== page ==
Intel's (INTC) plan on introducing its "web based television service" may not take place at year's end as originally planned. The company is seeking a partner who already has a good base of Internet subscribers to partner with them in an effort to accelerate the revenue base of this project.
It is no easy task to launch a service like this; paying the networks what they're getting from cable companies is a big commitment without existing customers.
Intel's main focus since the new CEO, Brian Krzanich, took the reins has been to place a high emphasis upon getting the company's chips into mobile devices and that's why a partnership for its "TV strategy" would help create a revenue base right away and not take important funds away from chips.
The Internet TV service is an attempt by the company to move away from its high dependency upon the PC market by looking for other income sources. Intel does not have a proven track record of creating "revenue cultures" outside of the PC market and I haven't heard a lot of fanfare by investors for its TV service either.
Mr. Krzanich is CEO for a reason and I believe his focus on "chips in mobile devices" is the first priority in today's market if the company is even going to be successful in with Internet TV.. In today's quickly changing market, large companies like Intel need to move into new ventures if they're going to continue to compete. Companies continue to move into arenas that they never have before. (Like Google into the Internet TV market)
Intel knows if it's going to succeed in the Internet TV market, it needs to be successful in the mobile chip market. It is responsible for planning its own seeds in whatever market it wants to move into. It is responsible for successfully generating revenue while many tech Giants mesh into competing markets because of technological overlap.
If it can make a dent, this is a great revenue market for Intel. The biggest players in the game right now are Time Warner (TWX) and DirecTV (DTV). Intel would be treading upon their turf offering pay-TV services through web connections. The idea is to give viewers control of what they watch on their schedules. The company would like to offer a combination of live TV as well as an on-demand video library.
It would be great if the company could create a nice revenue stream with the service; I can understand why investors are not overly enthused at the company's move. This is going to be a fierce market in the future. Some of the big names we are familiar with like Apple (AAPL) and Google (GOOG) have also been developing web-based pay-TV services. The market will be big because viewers will watch shows from a traditional home base or their smartphones.
This is what Apple and Google have been developing:
Apple Internet TV
The Apple TV is not a TV at all, but a small network media player that can stream from your computer and online. It is similar to other well-known devices like Roku because it connects to the TV with a wire and to the Internet through Wi-Fi. The newer generation models only stream media whereas the early models had a hard drive that you could sync with your computer's iTunes library. If you have movies that are saved outside of the iTunes library, it could not be accessed by this device. Like the Roku it does offer connections with other Internet providers like Netflix and Pandora.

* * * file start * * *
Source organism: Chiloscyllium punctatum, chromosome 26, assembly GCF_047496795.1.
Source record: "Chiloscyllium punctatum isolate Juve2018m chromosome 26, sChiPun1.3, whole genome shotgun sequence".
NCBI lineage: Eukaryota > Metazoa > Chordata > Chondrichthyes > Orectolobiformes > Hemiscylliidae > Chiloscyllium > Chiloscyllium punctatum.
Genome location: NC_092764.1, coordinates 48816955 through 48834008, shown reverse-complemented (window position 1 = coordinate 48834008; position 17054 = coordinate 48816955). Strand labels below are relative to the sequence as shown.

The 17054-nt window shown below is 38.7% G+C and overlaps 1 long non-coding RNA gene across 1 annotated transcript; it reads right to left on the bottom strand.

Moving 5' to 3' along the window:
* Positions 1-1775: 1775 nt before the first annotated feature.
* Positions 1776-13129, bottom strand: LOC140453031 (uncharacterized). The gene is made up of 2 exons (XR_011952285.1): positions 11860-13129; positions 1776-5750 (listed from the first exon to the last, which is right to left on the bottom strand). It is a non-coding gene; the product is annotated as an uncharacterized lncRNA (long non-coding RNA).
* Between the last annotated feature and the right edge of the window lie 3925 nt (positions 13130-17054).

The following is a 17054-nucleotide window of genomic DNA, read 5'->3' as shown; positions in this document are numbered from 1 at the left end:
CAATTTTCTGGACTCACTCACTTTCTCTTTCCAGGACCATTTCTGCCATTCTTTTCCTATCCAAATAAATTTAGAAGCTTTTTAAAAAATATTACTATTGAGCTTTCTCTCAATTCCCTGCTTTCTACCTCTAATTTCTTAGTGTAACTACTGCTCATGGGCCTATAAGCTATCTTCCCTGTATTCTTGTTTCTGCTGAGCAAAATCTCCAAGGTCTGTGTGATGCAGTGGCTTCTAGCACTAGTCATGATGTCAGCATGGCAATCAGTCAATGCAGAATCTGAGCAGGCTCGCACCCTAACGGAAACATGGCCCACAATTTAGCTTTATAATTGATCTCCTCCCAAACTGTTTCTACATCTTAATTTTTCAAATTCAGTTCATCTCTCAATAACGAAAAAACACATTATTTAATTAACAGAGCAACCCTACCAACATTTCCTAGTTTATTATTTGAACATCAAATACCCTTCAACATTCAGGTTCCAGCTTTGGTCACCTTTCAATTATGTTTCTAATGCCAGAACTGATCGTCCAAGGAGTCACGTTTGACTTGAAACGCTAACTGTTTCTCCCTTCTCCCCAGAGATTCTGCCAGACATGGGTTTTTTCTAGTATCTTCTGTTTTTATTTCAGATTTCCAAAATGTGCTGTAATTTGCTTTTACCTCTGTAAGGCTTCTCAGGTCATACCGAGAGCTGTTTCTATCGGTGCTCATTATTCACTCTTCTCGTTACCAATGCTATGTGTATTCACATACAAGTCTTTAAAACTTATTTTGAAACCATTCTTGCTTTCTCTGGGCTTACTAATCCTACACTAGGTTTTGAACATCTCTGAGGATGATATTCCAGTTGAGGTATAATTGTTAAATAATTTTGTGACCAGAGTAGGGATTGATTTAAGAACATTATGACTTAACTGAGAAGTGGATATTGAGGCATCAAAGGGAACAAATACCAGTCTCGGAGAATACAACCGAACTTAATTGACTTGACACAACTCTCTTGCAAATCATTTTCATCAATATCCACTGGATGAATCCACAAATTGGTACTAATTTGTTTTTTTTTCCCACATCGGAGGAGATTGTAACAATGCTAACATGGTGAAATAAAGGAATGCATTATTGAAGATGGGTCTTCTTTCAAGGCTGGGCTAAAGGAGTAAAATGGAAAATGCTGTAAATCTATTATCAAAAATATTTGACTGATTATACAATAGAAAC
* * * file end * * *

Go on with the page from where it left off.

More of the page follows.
A recent 6.0 software update appeared to be full of glitches and Apple quickly pulled it from the market.
Google Internet TV
Google Internet TV is not much different from Apple in the sense that it also is offering TV shows and movies to watch at your own convenience through outlets like Netflix and Hulu. The company is also trying to integrate its Google TV into televisions and BluRay players via Sony. The one thing different that Google TV will have over Roku is that it's "Google Chrome" browser will also be included in the Google TV so that if you feel like browsing the Internet like you can a new computer-you can!
How big can the "Internet TV" market become? If we don't take into account mobile phones or tablets, or even computers, it is estimated that there are more than 114 million television "households" in the United States. More than 70% of these are connected by cable. Considering that the popularity of cable TV has been on the downswing for a number of years because of the high price and the mobility of society," Internet TV" has never been more popular. This is particularly true among the younger population who tend to rely more and more on broadband.
I believe Intel's move to Internet TV is a smart move for the company if it looks for a partner. I understand the company would like to raise the competition level for the major cable companies, but these companies are also exploring and moving into the Internet TV market. They already have established customers and they understand that the price for cable is becoming a threat to maintaining a strong client base.
On top of this, the main competitors like Apple and Google are more established and have more expertise in this field. Although I believe Intel is a very strong company and can succeed in whatever they do if they put their minds to it, I am not overly enthused about their move into this market. I guess I would take a more of a "wait-and-see approach" because the competition is so fierce and I think it would take quite a while to establish a base in this market for them.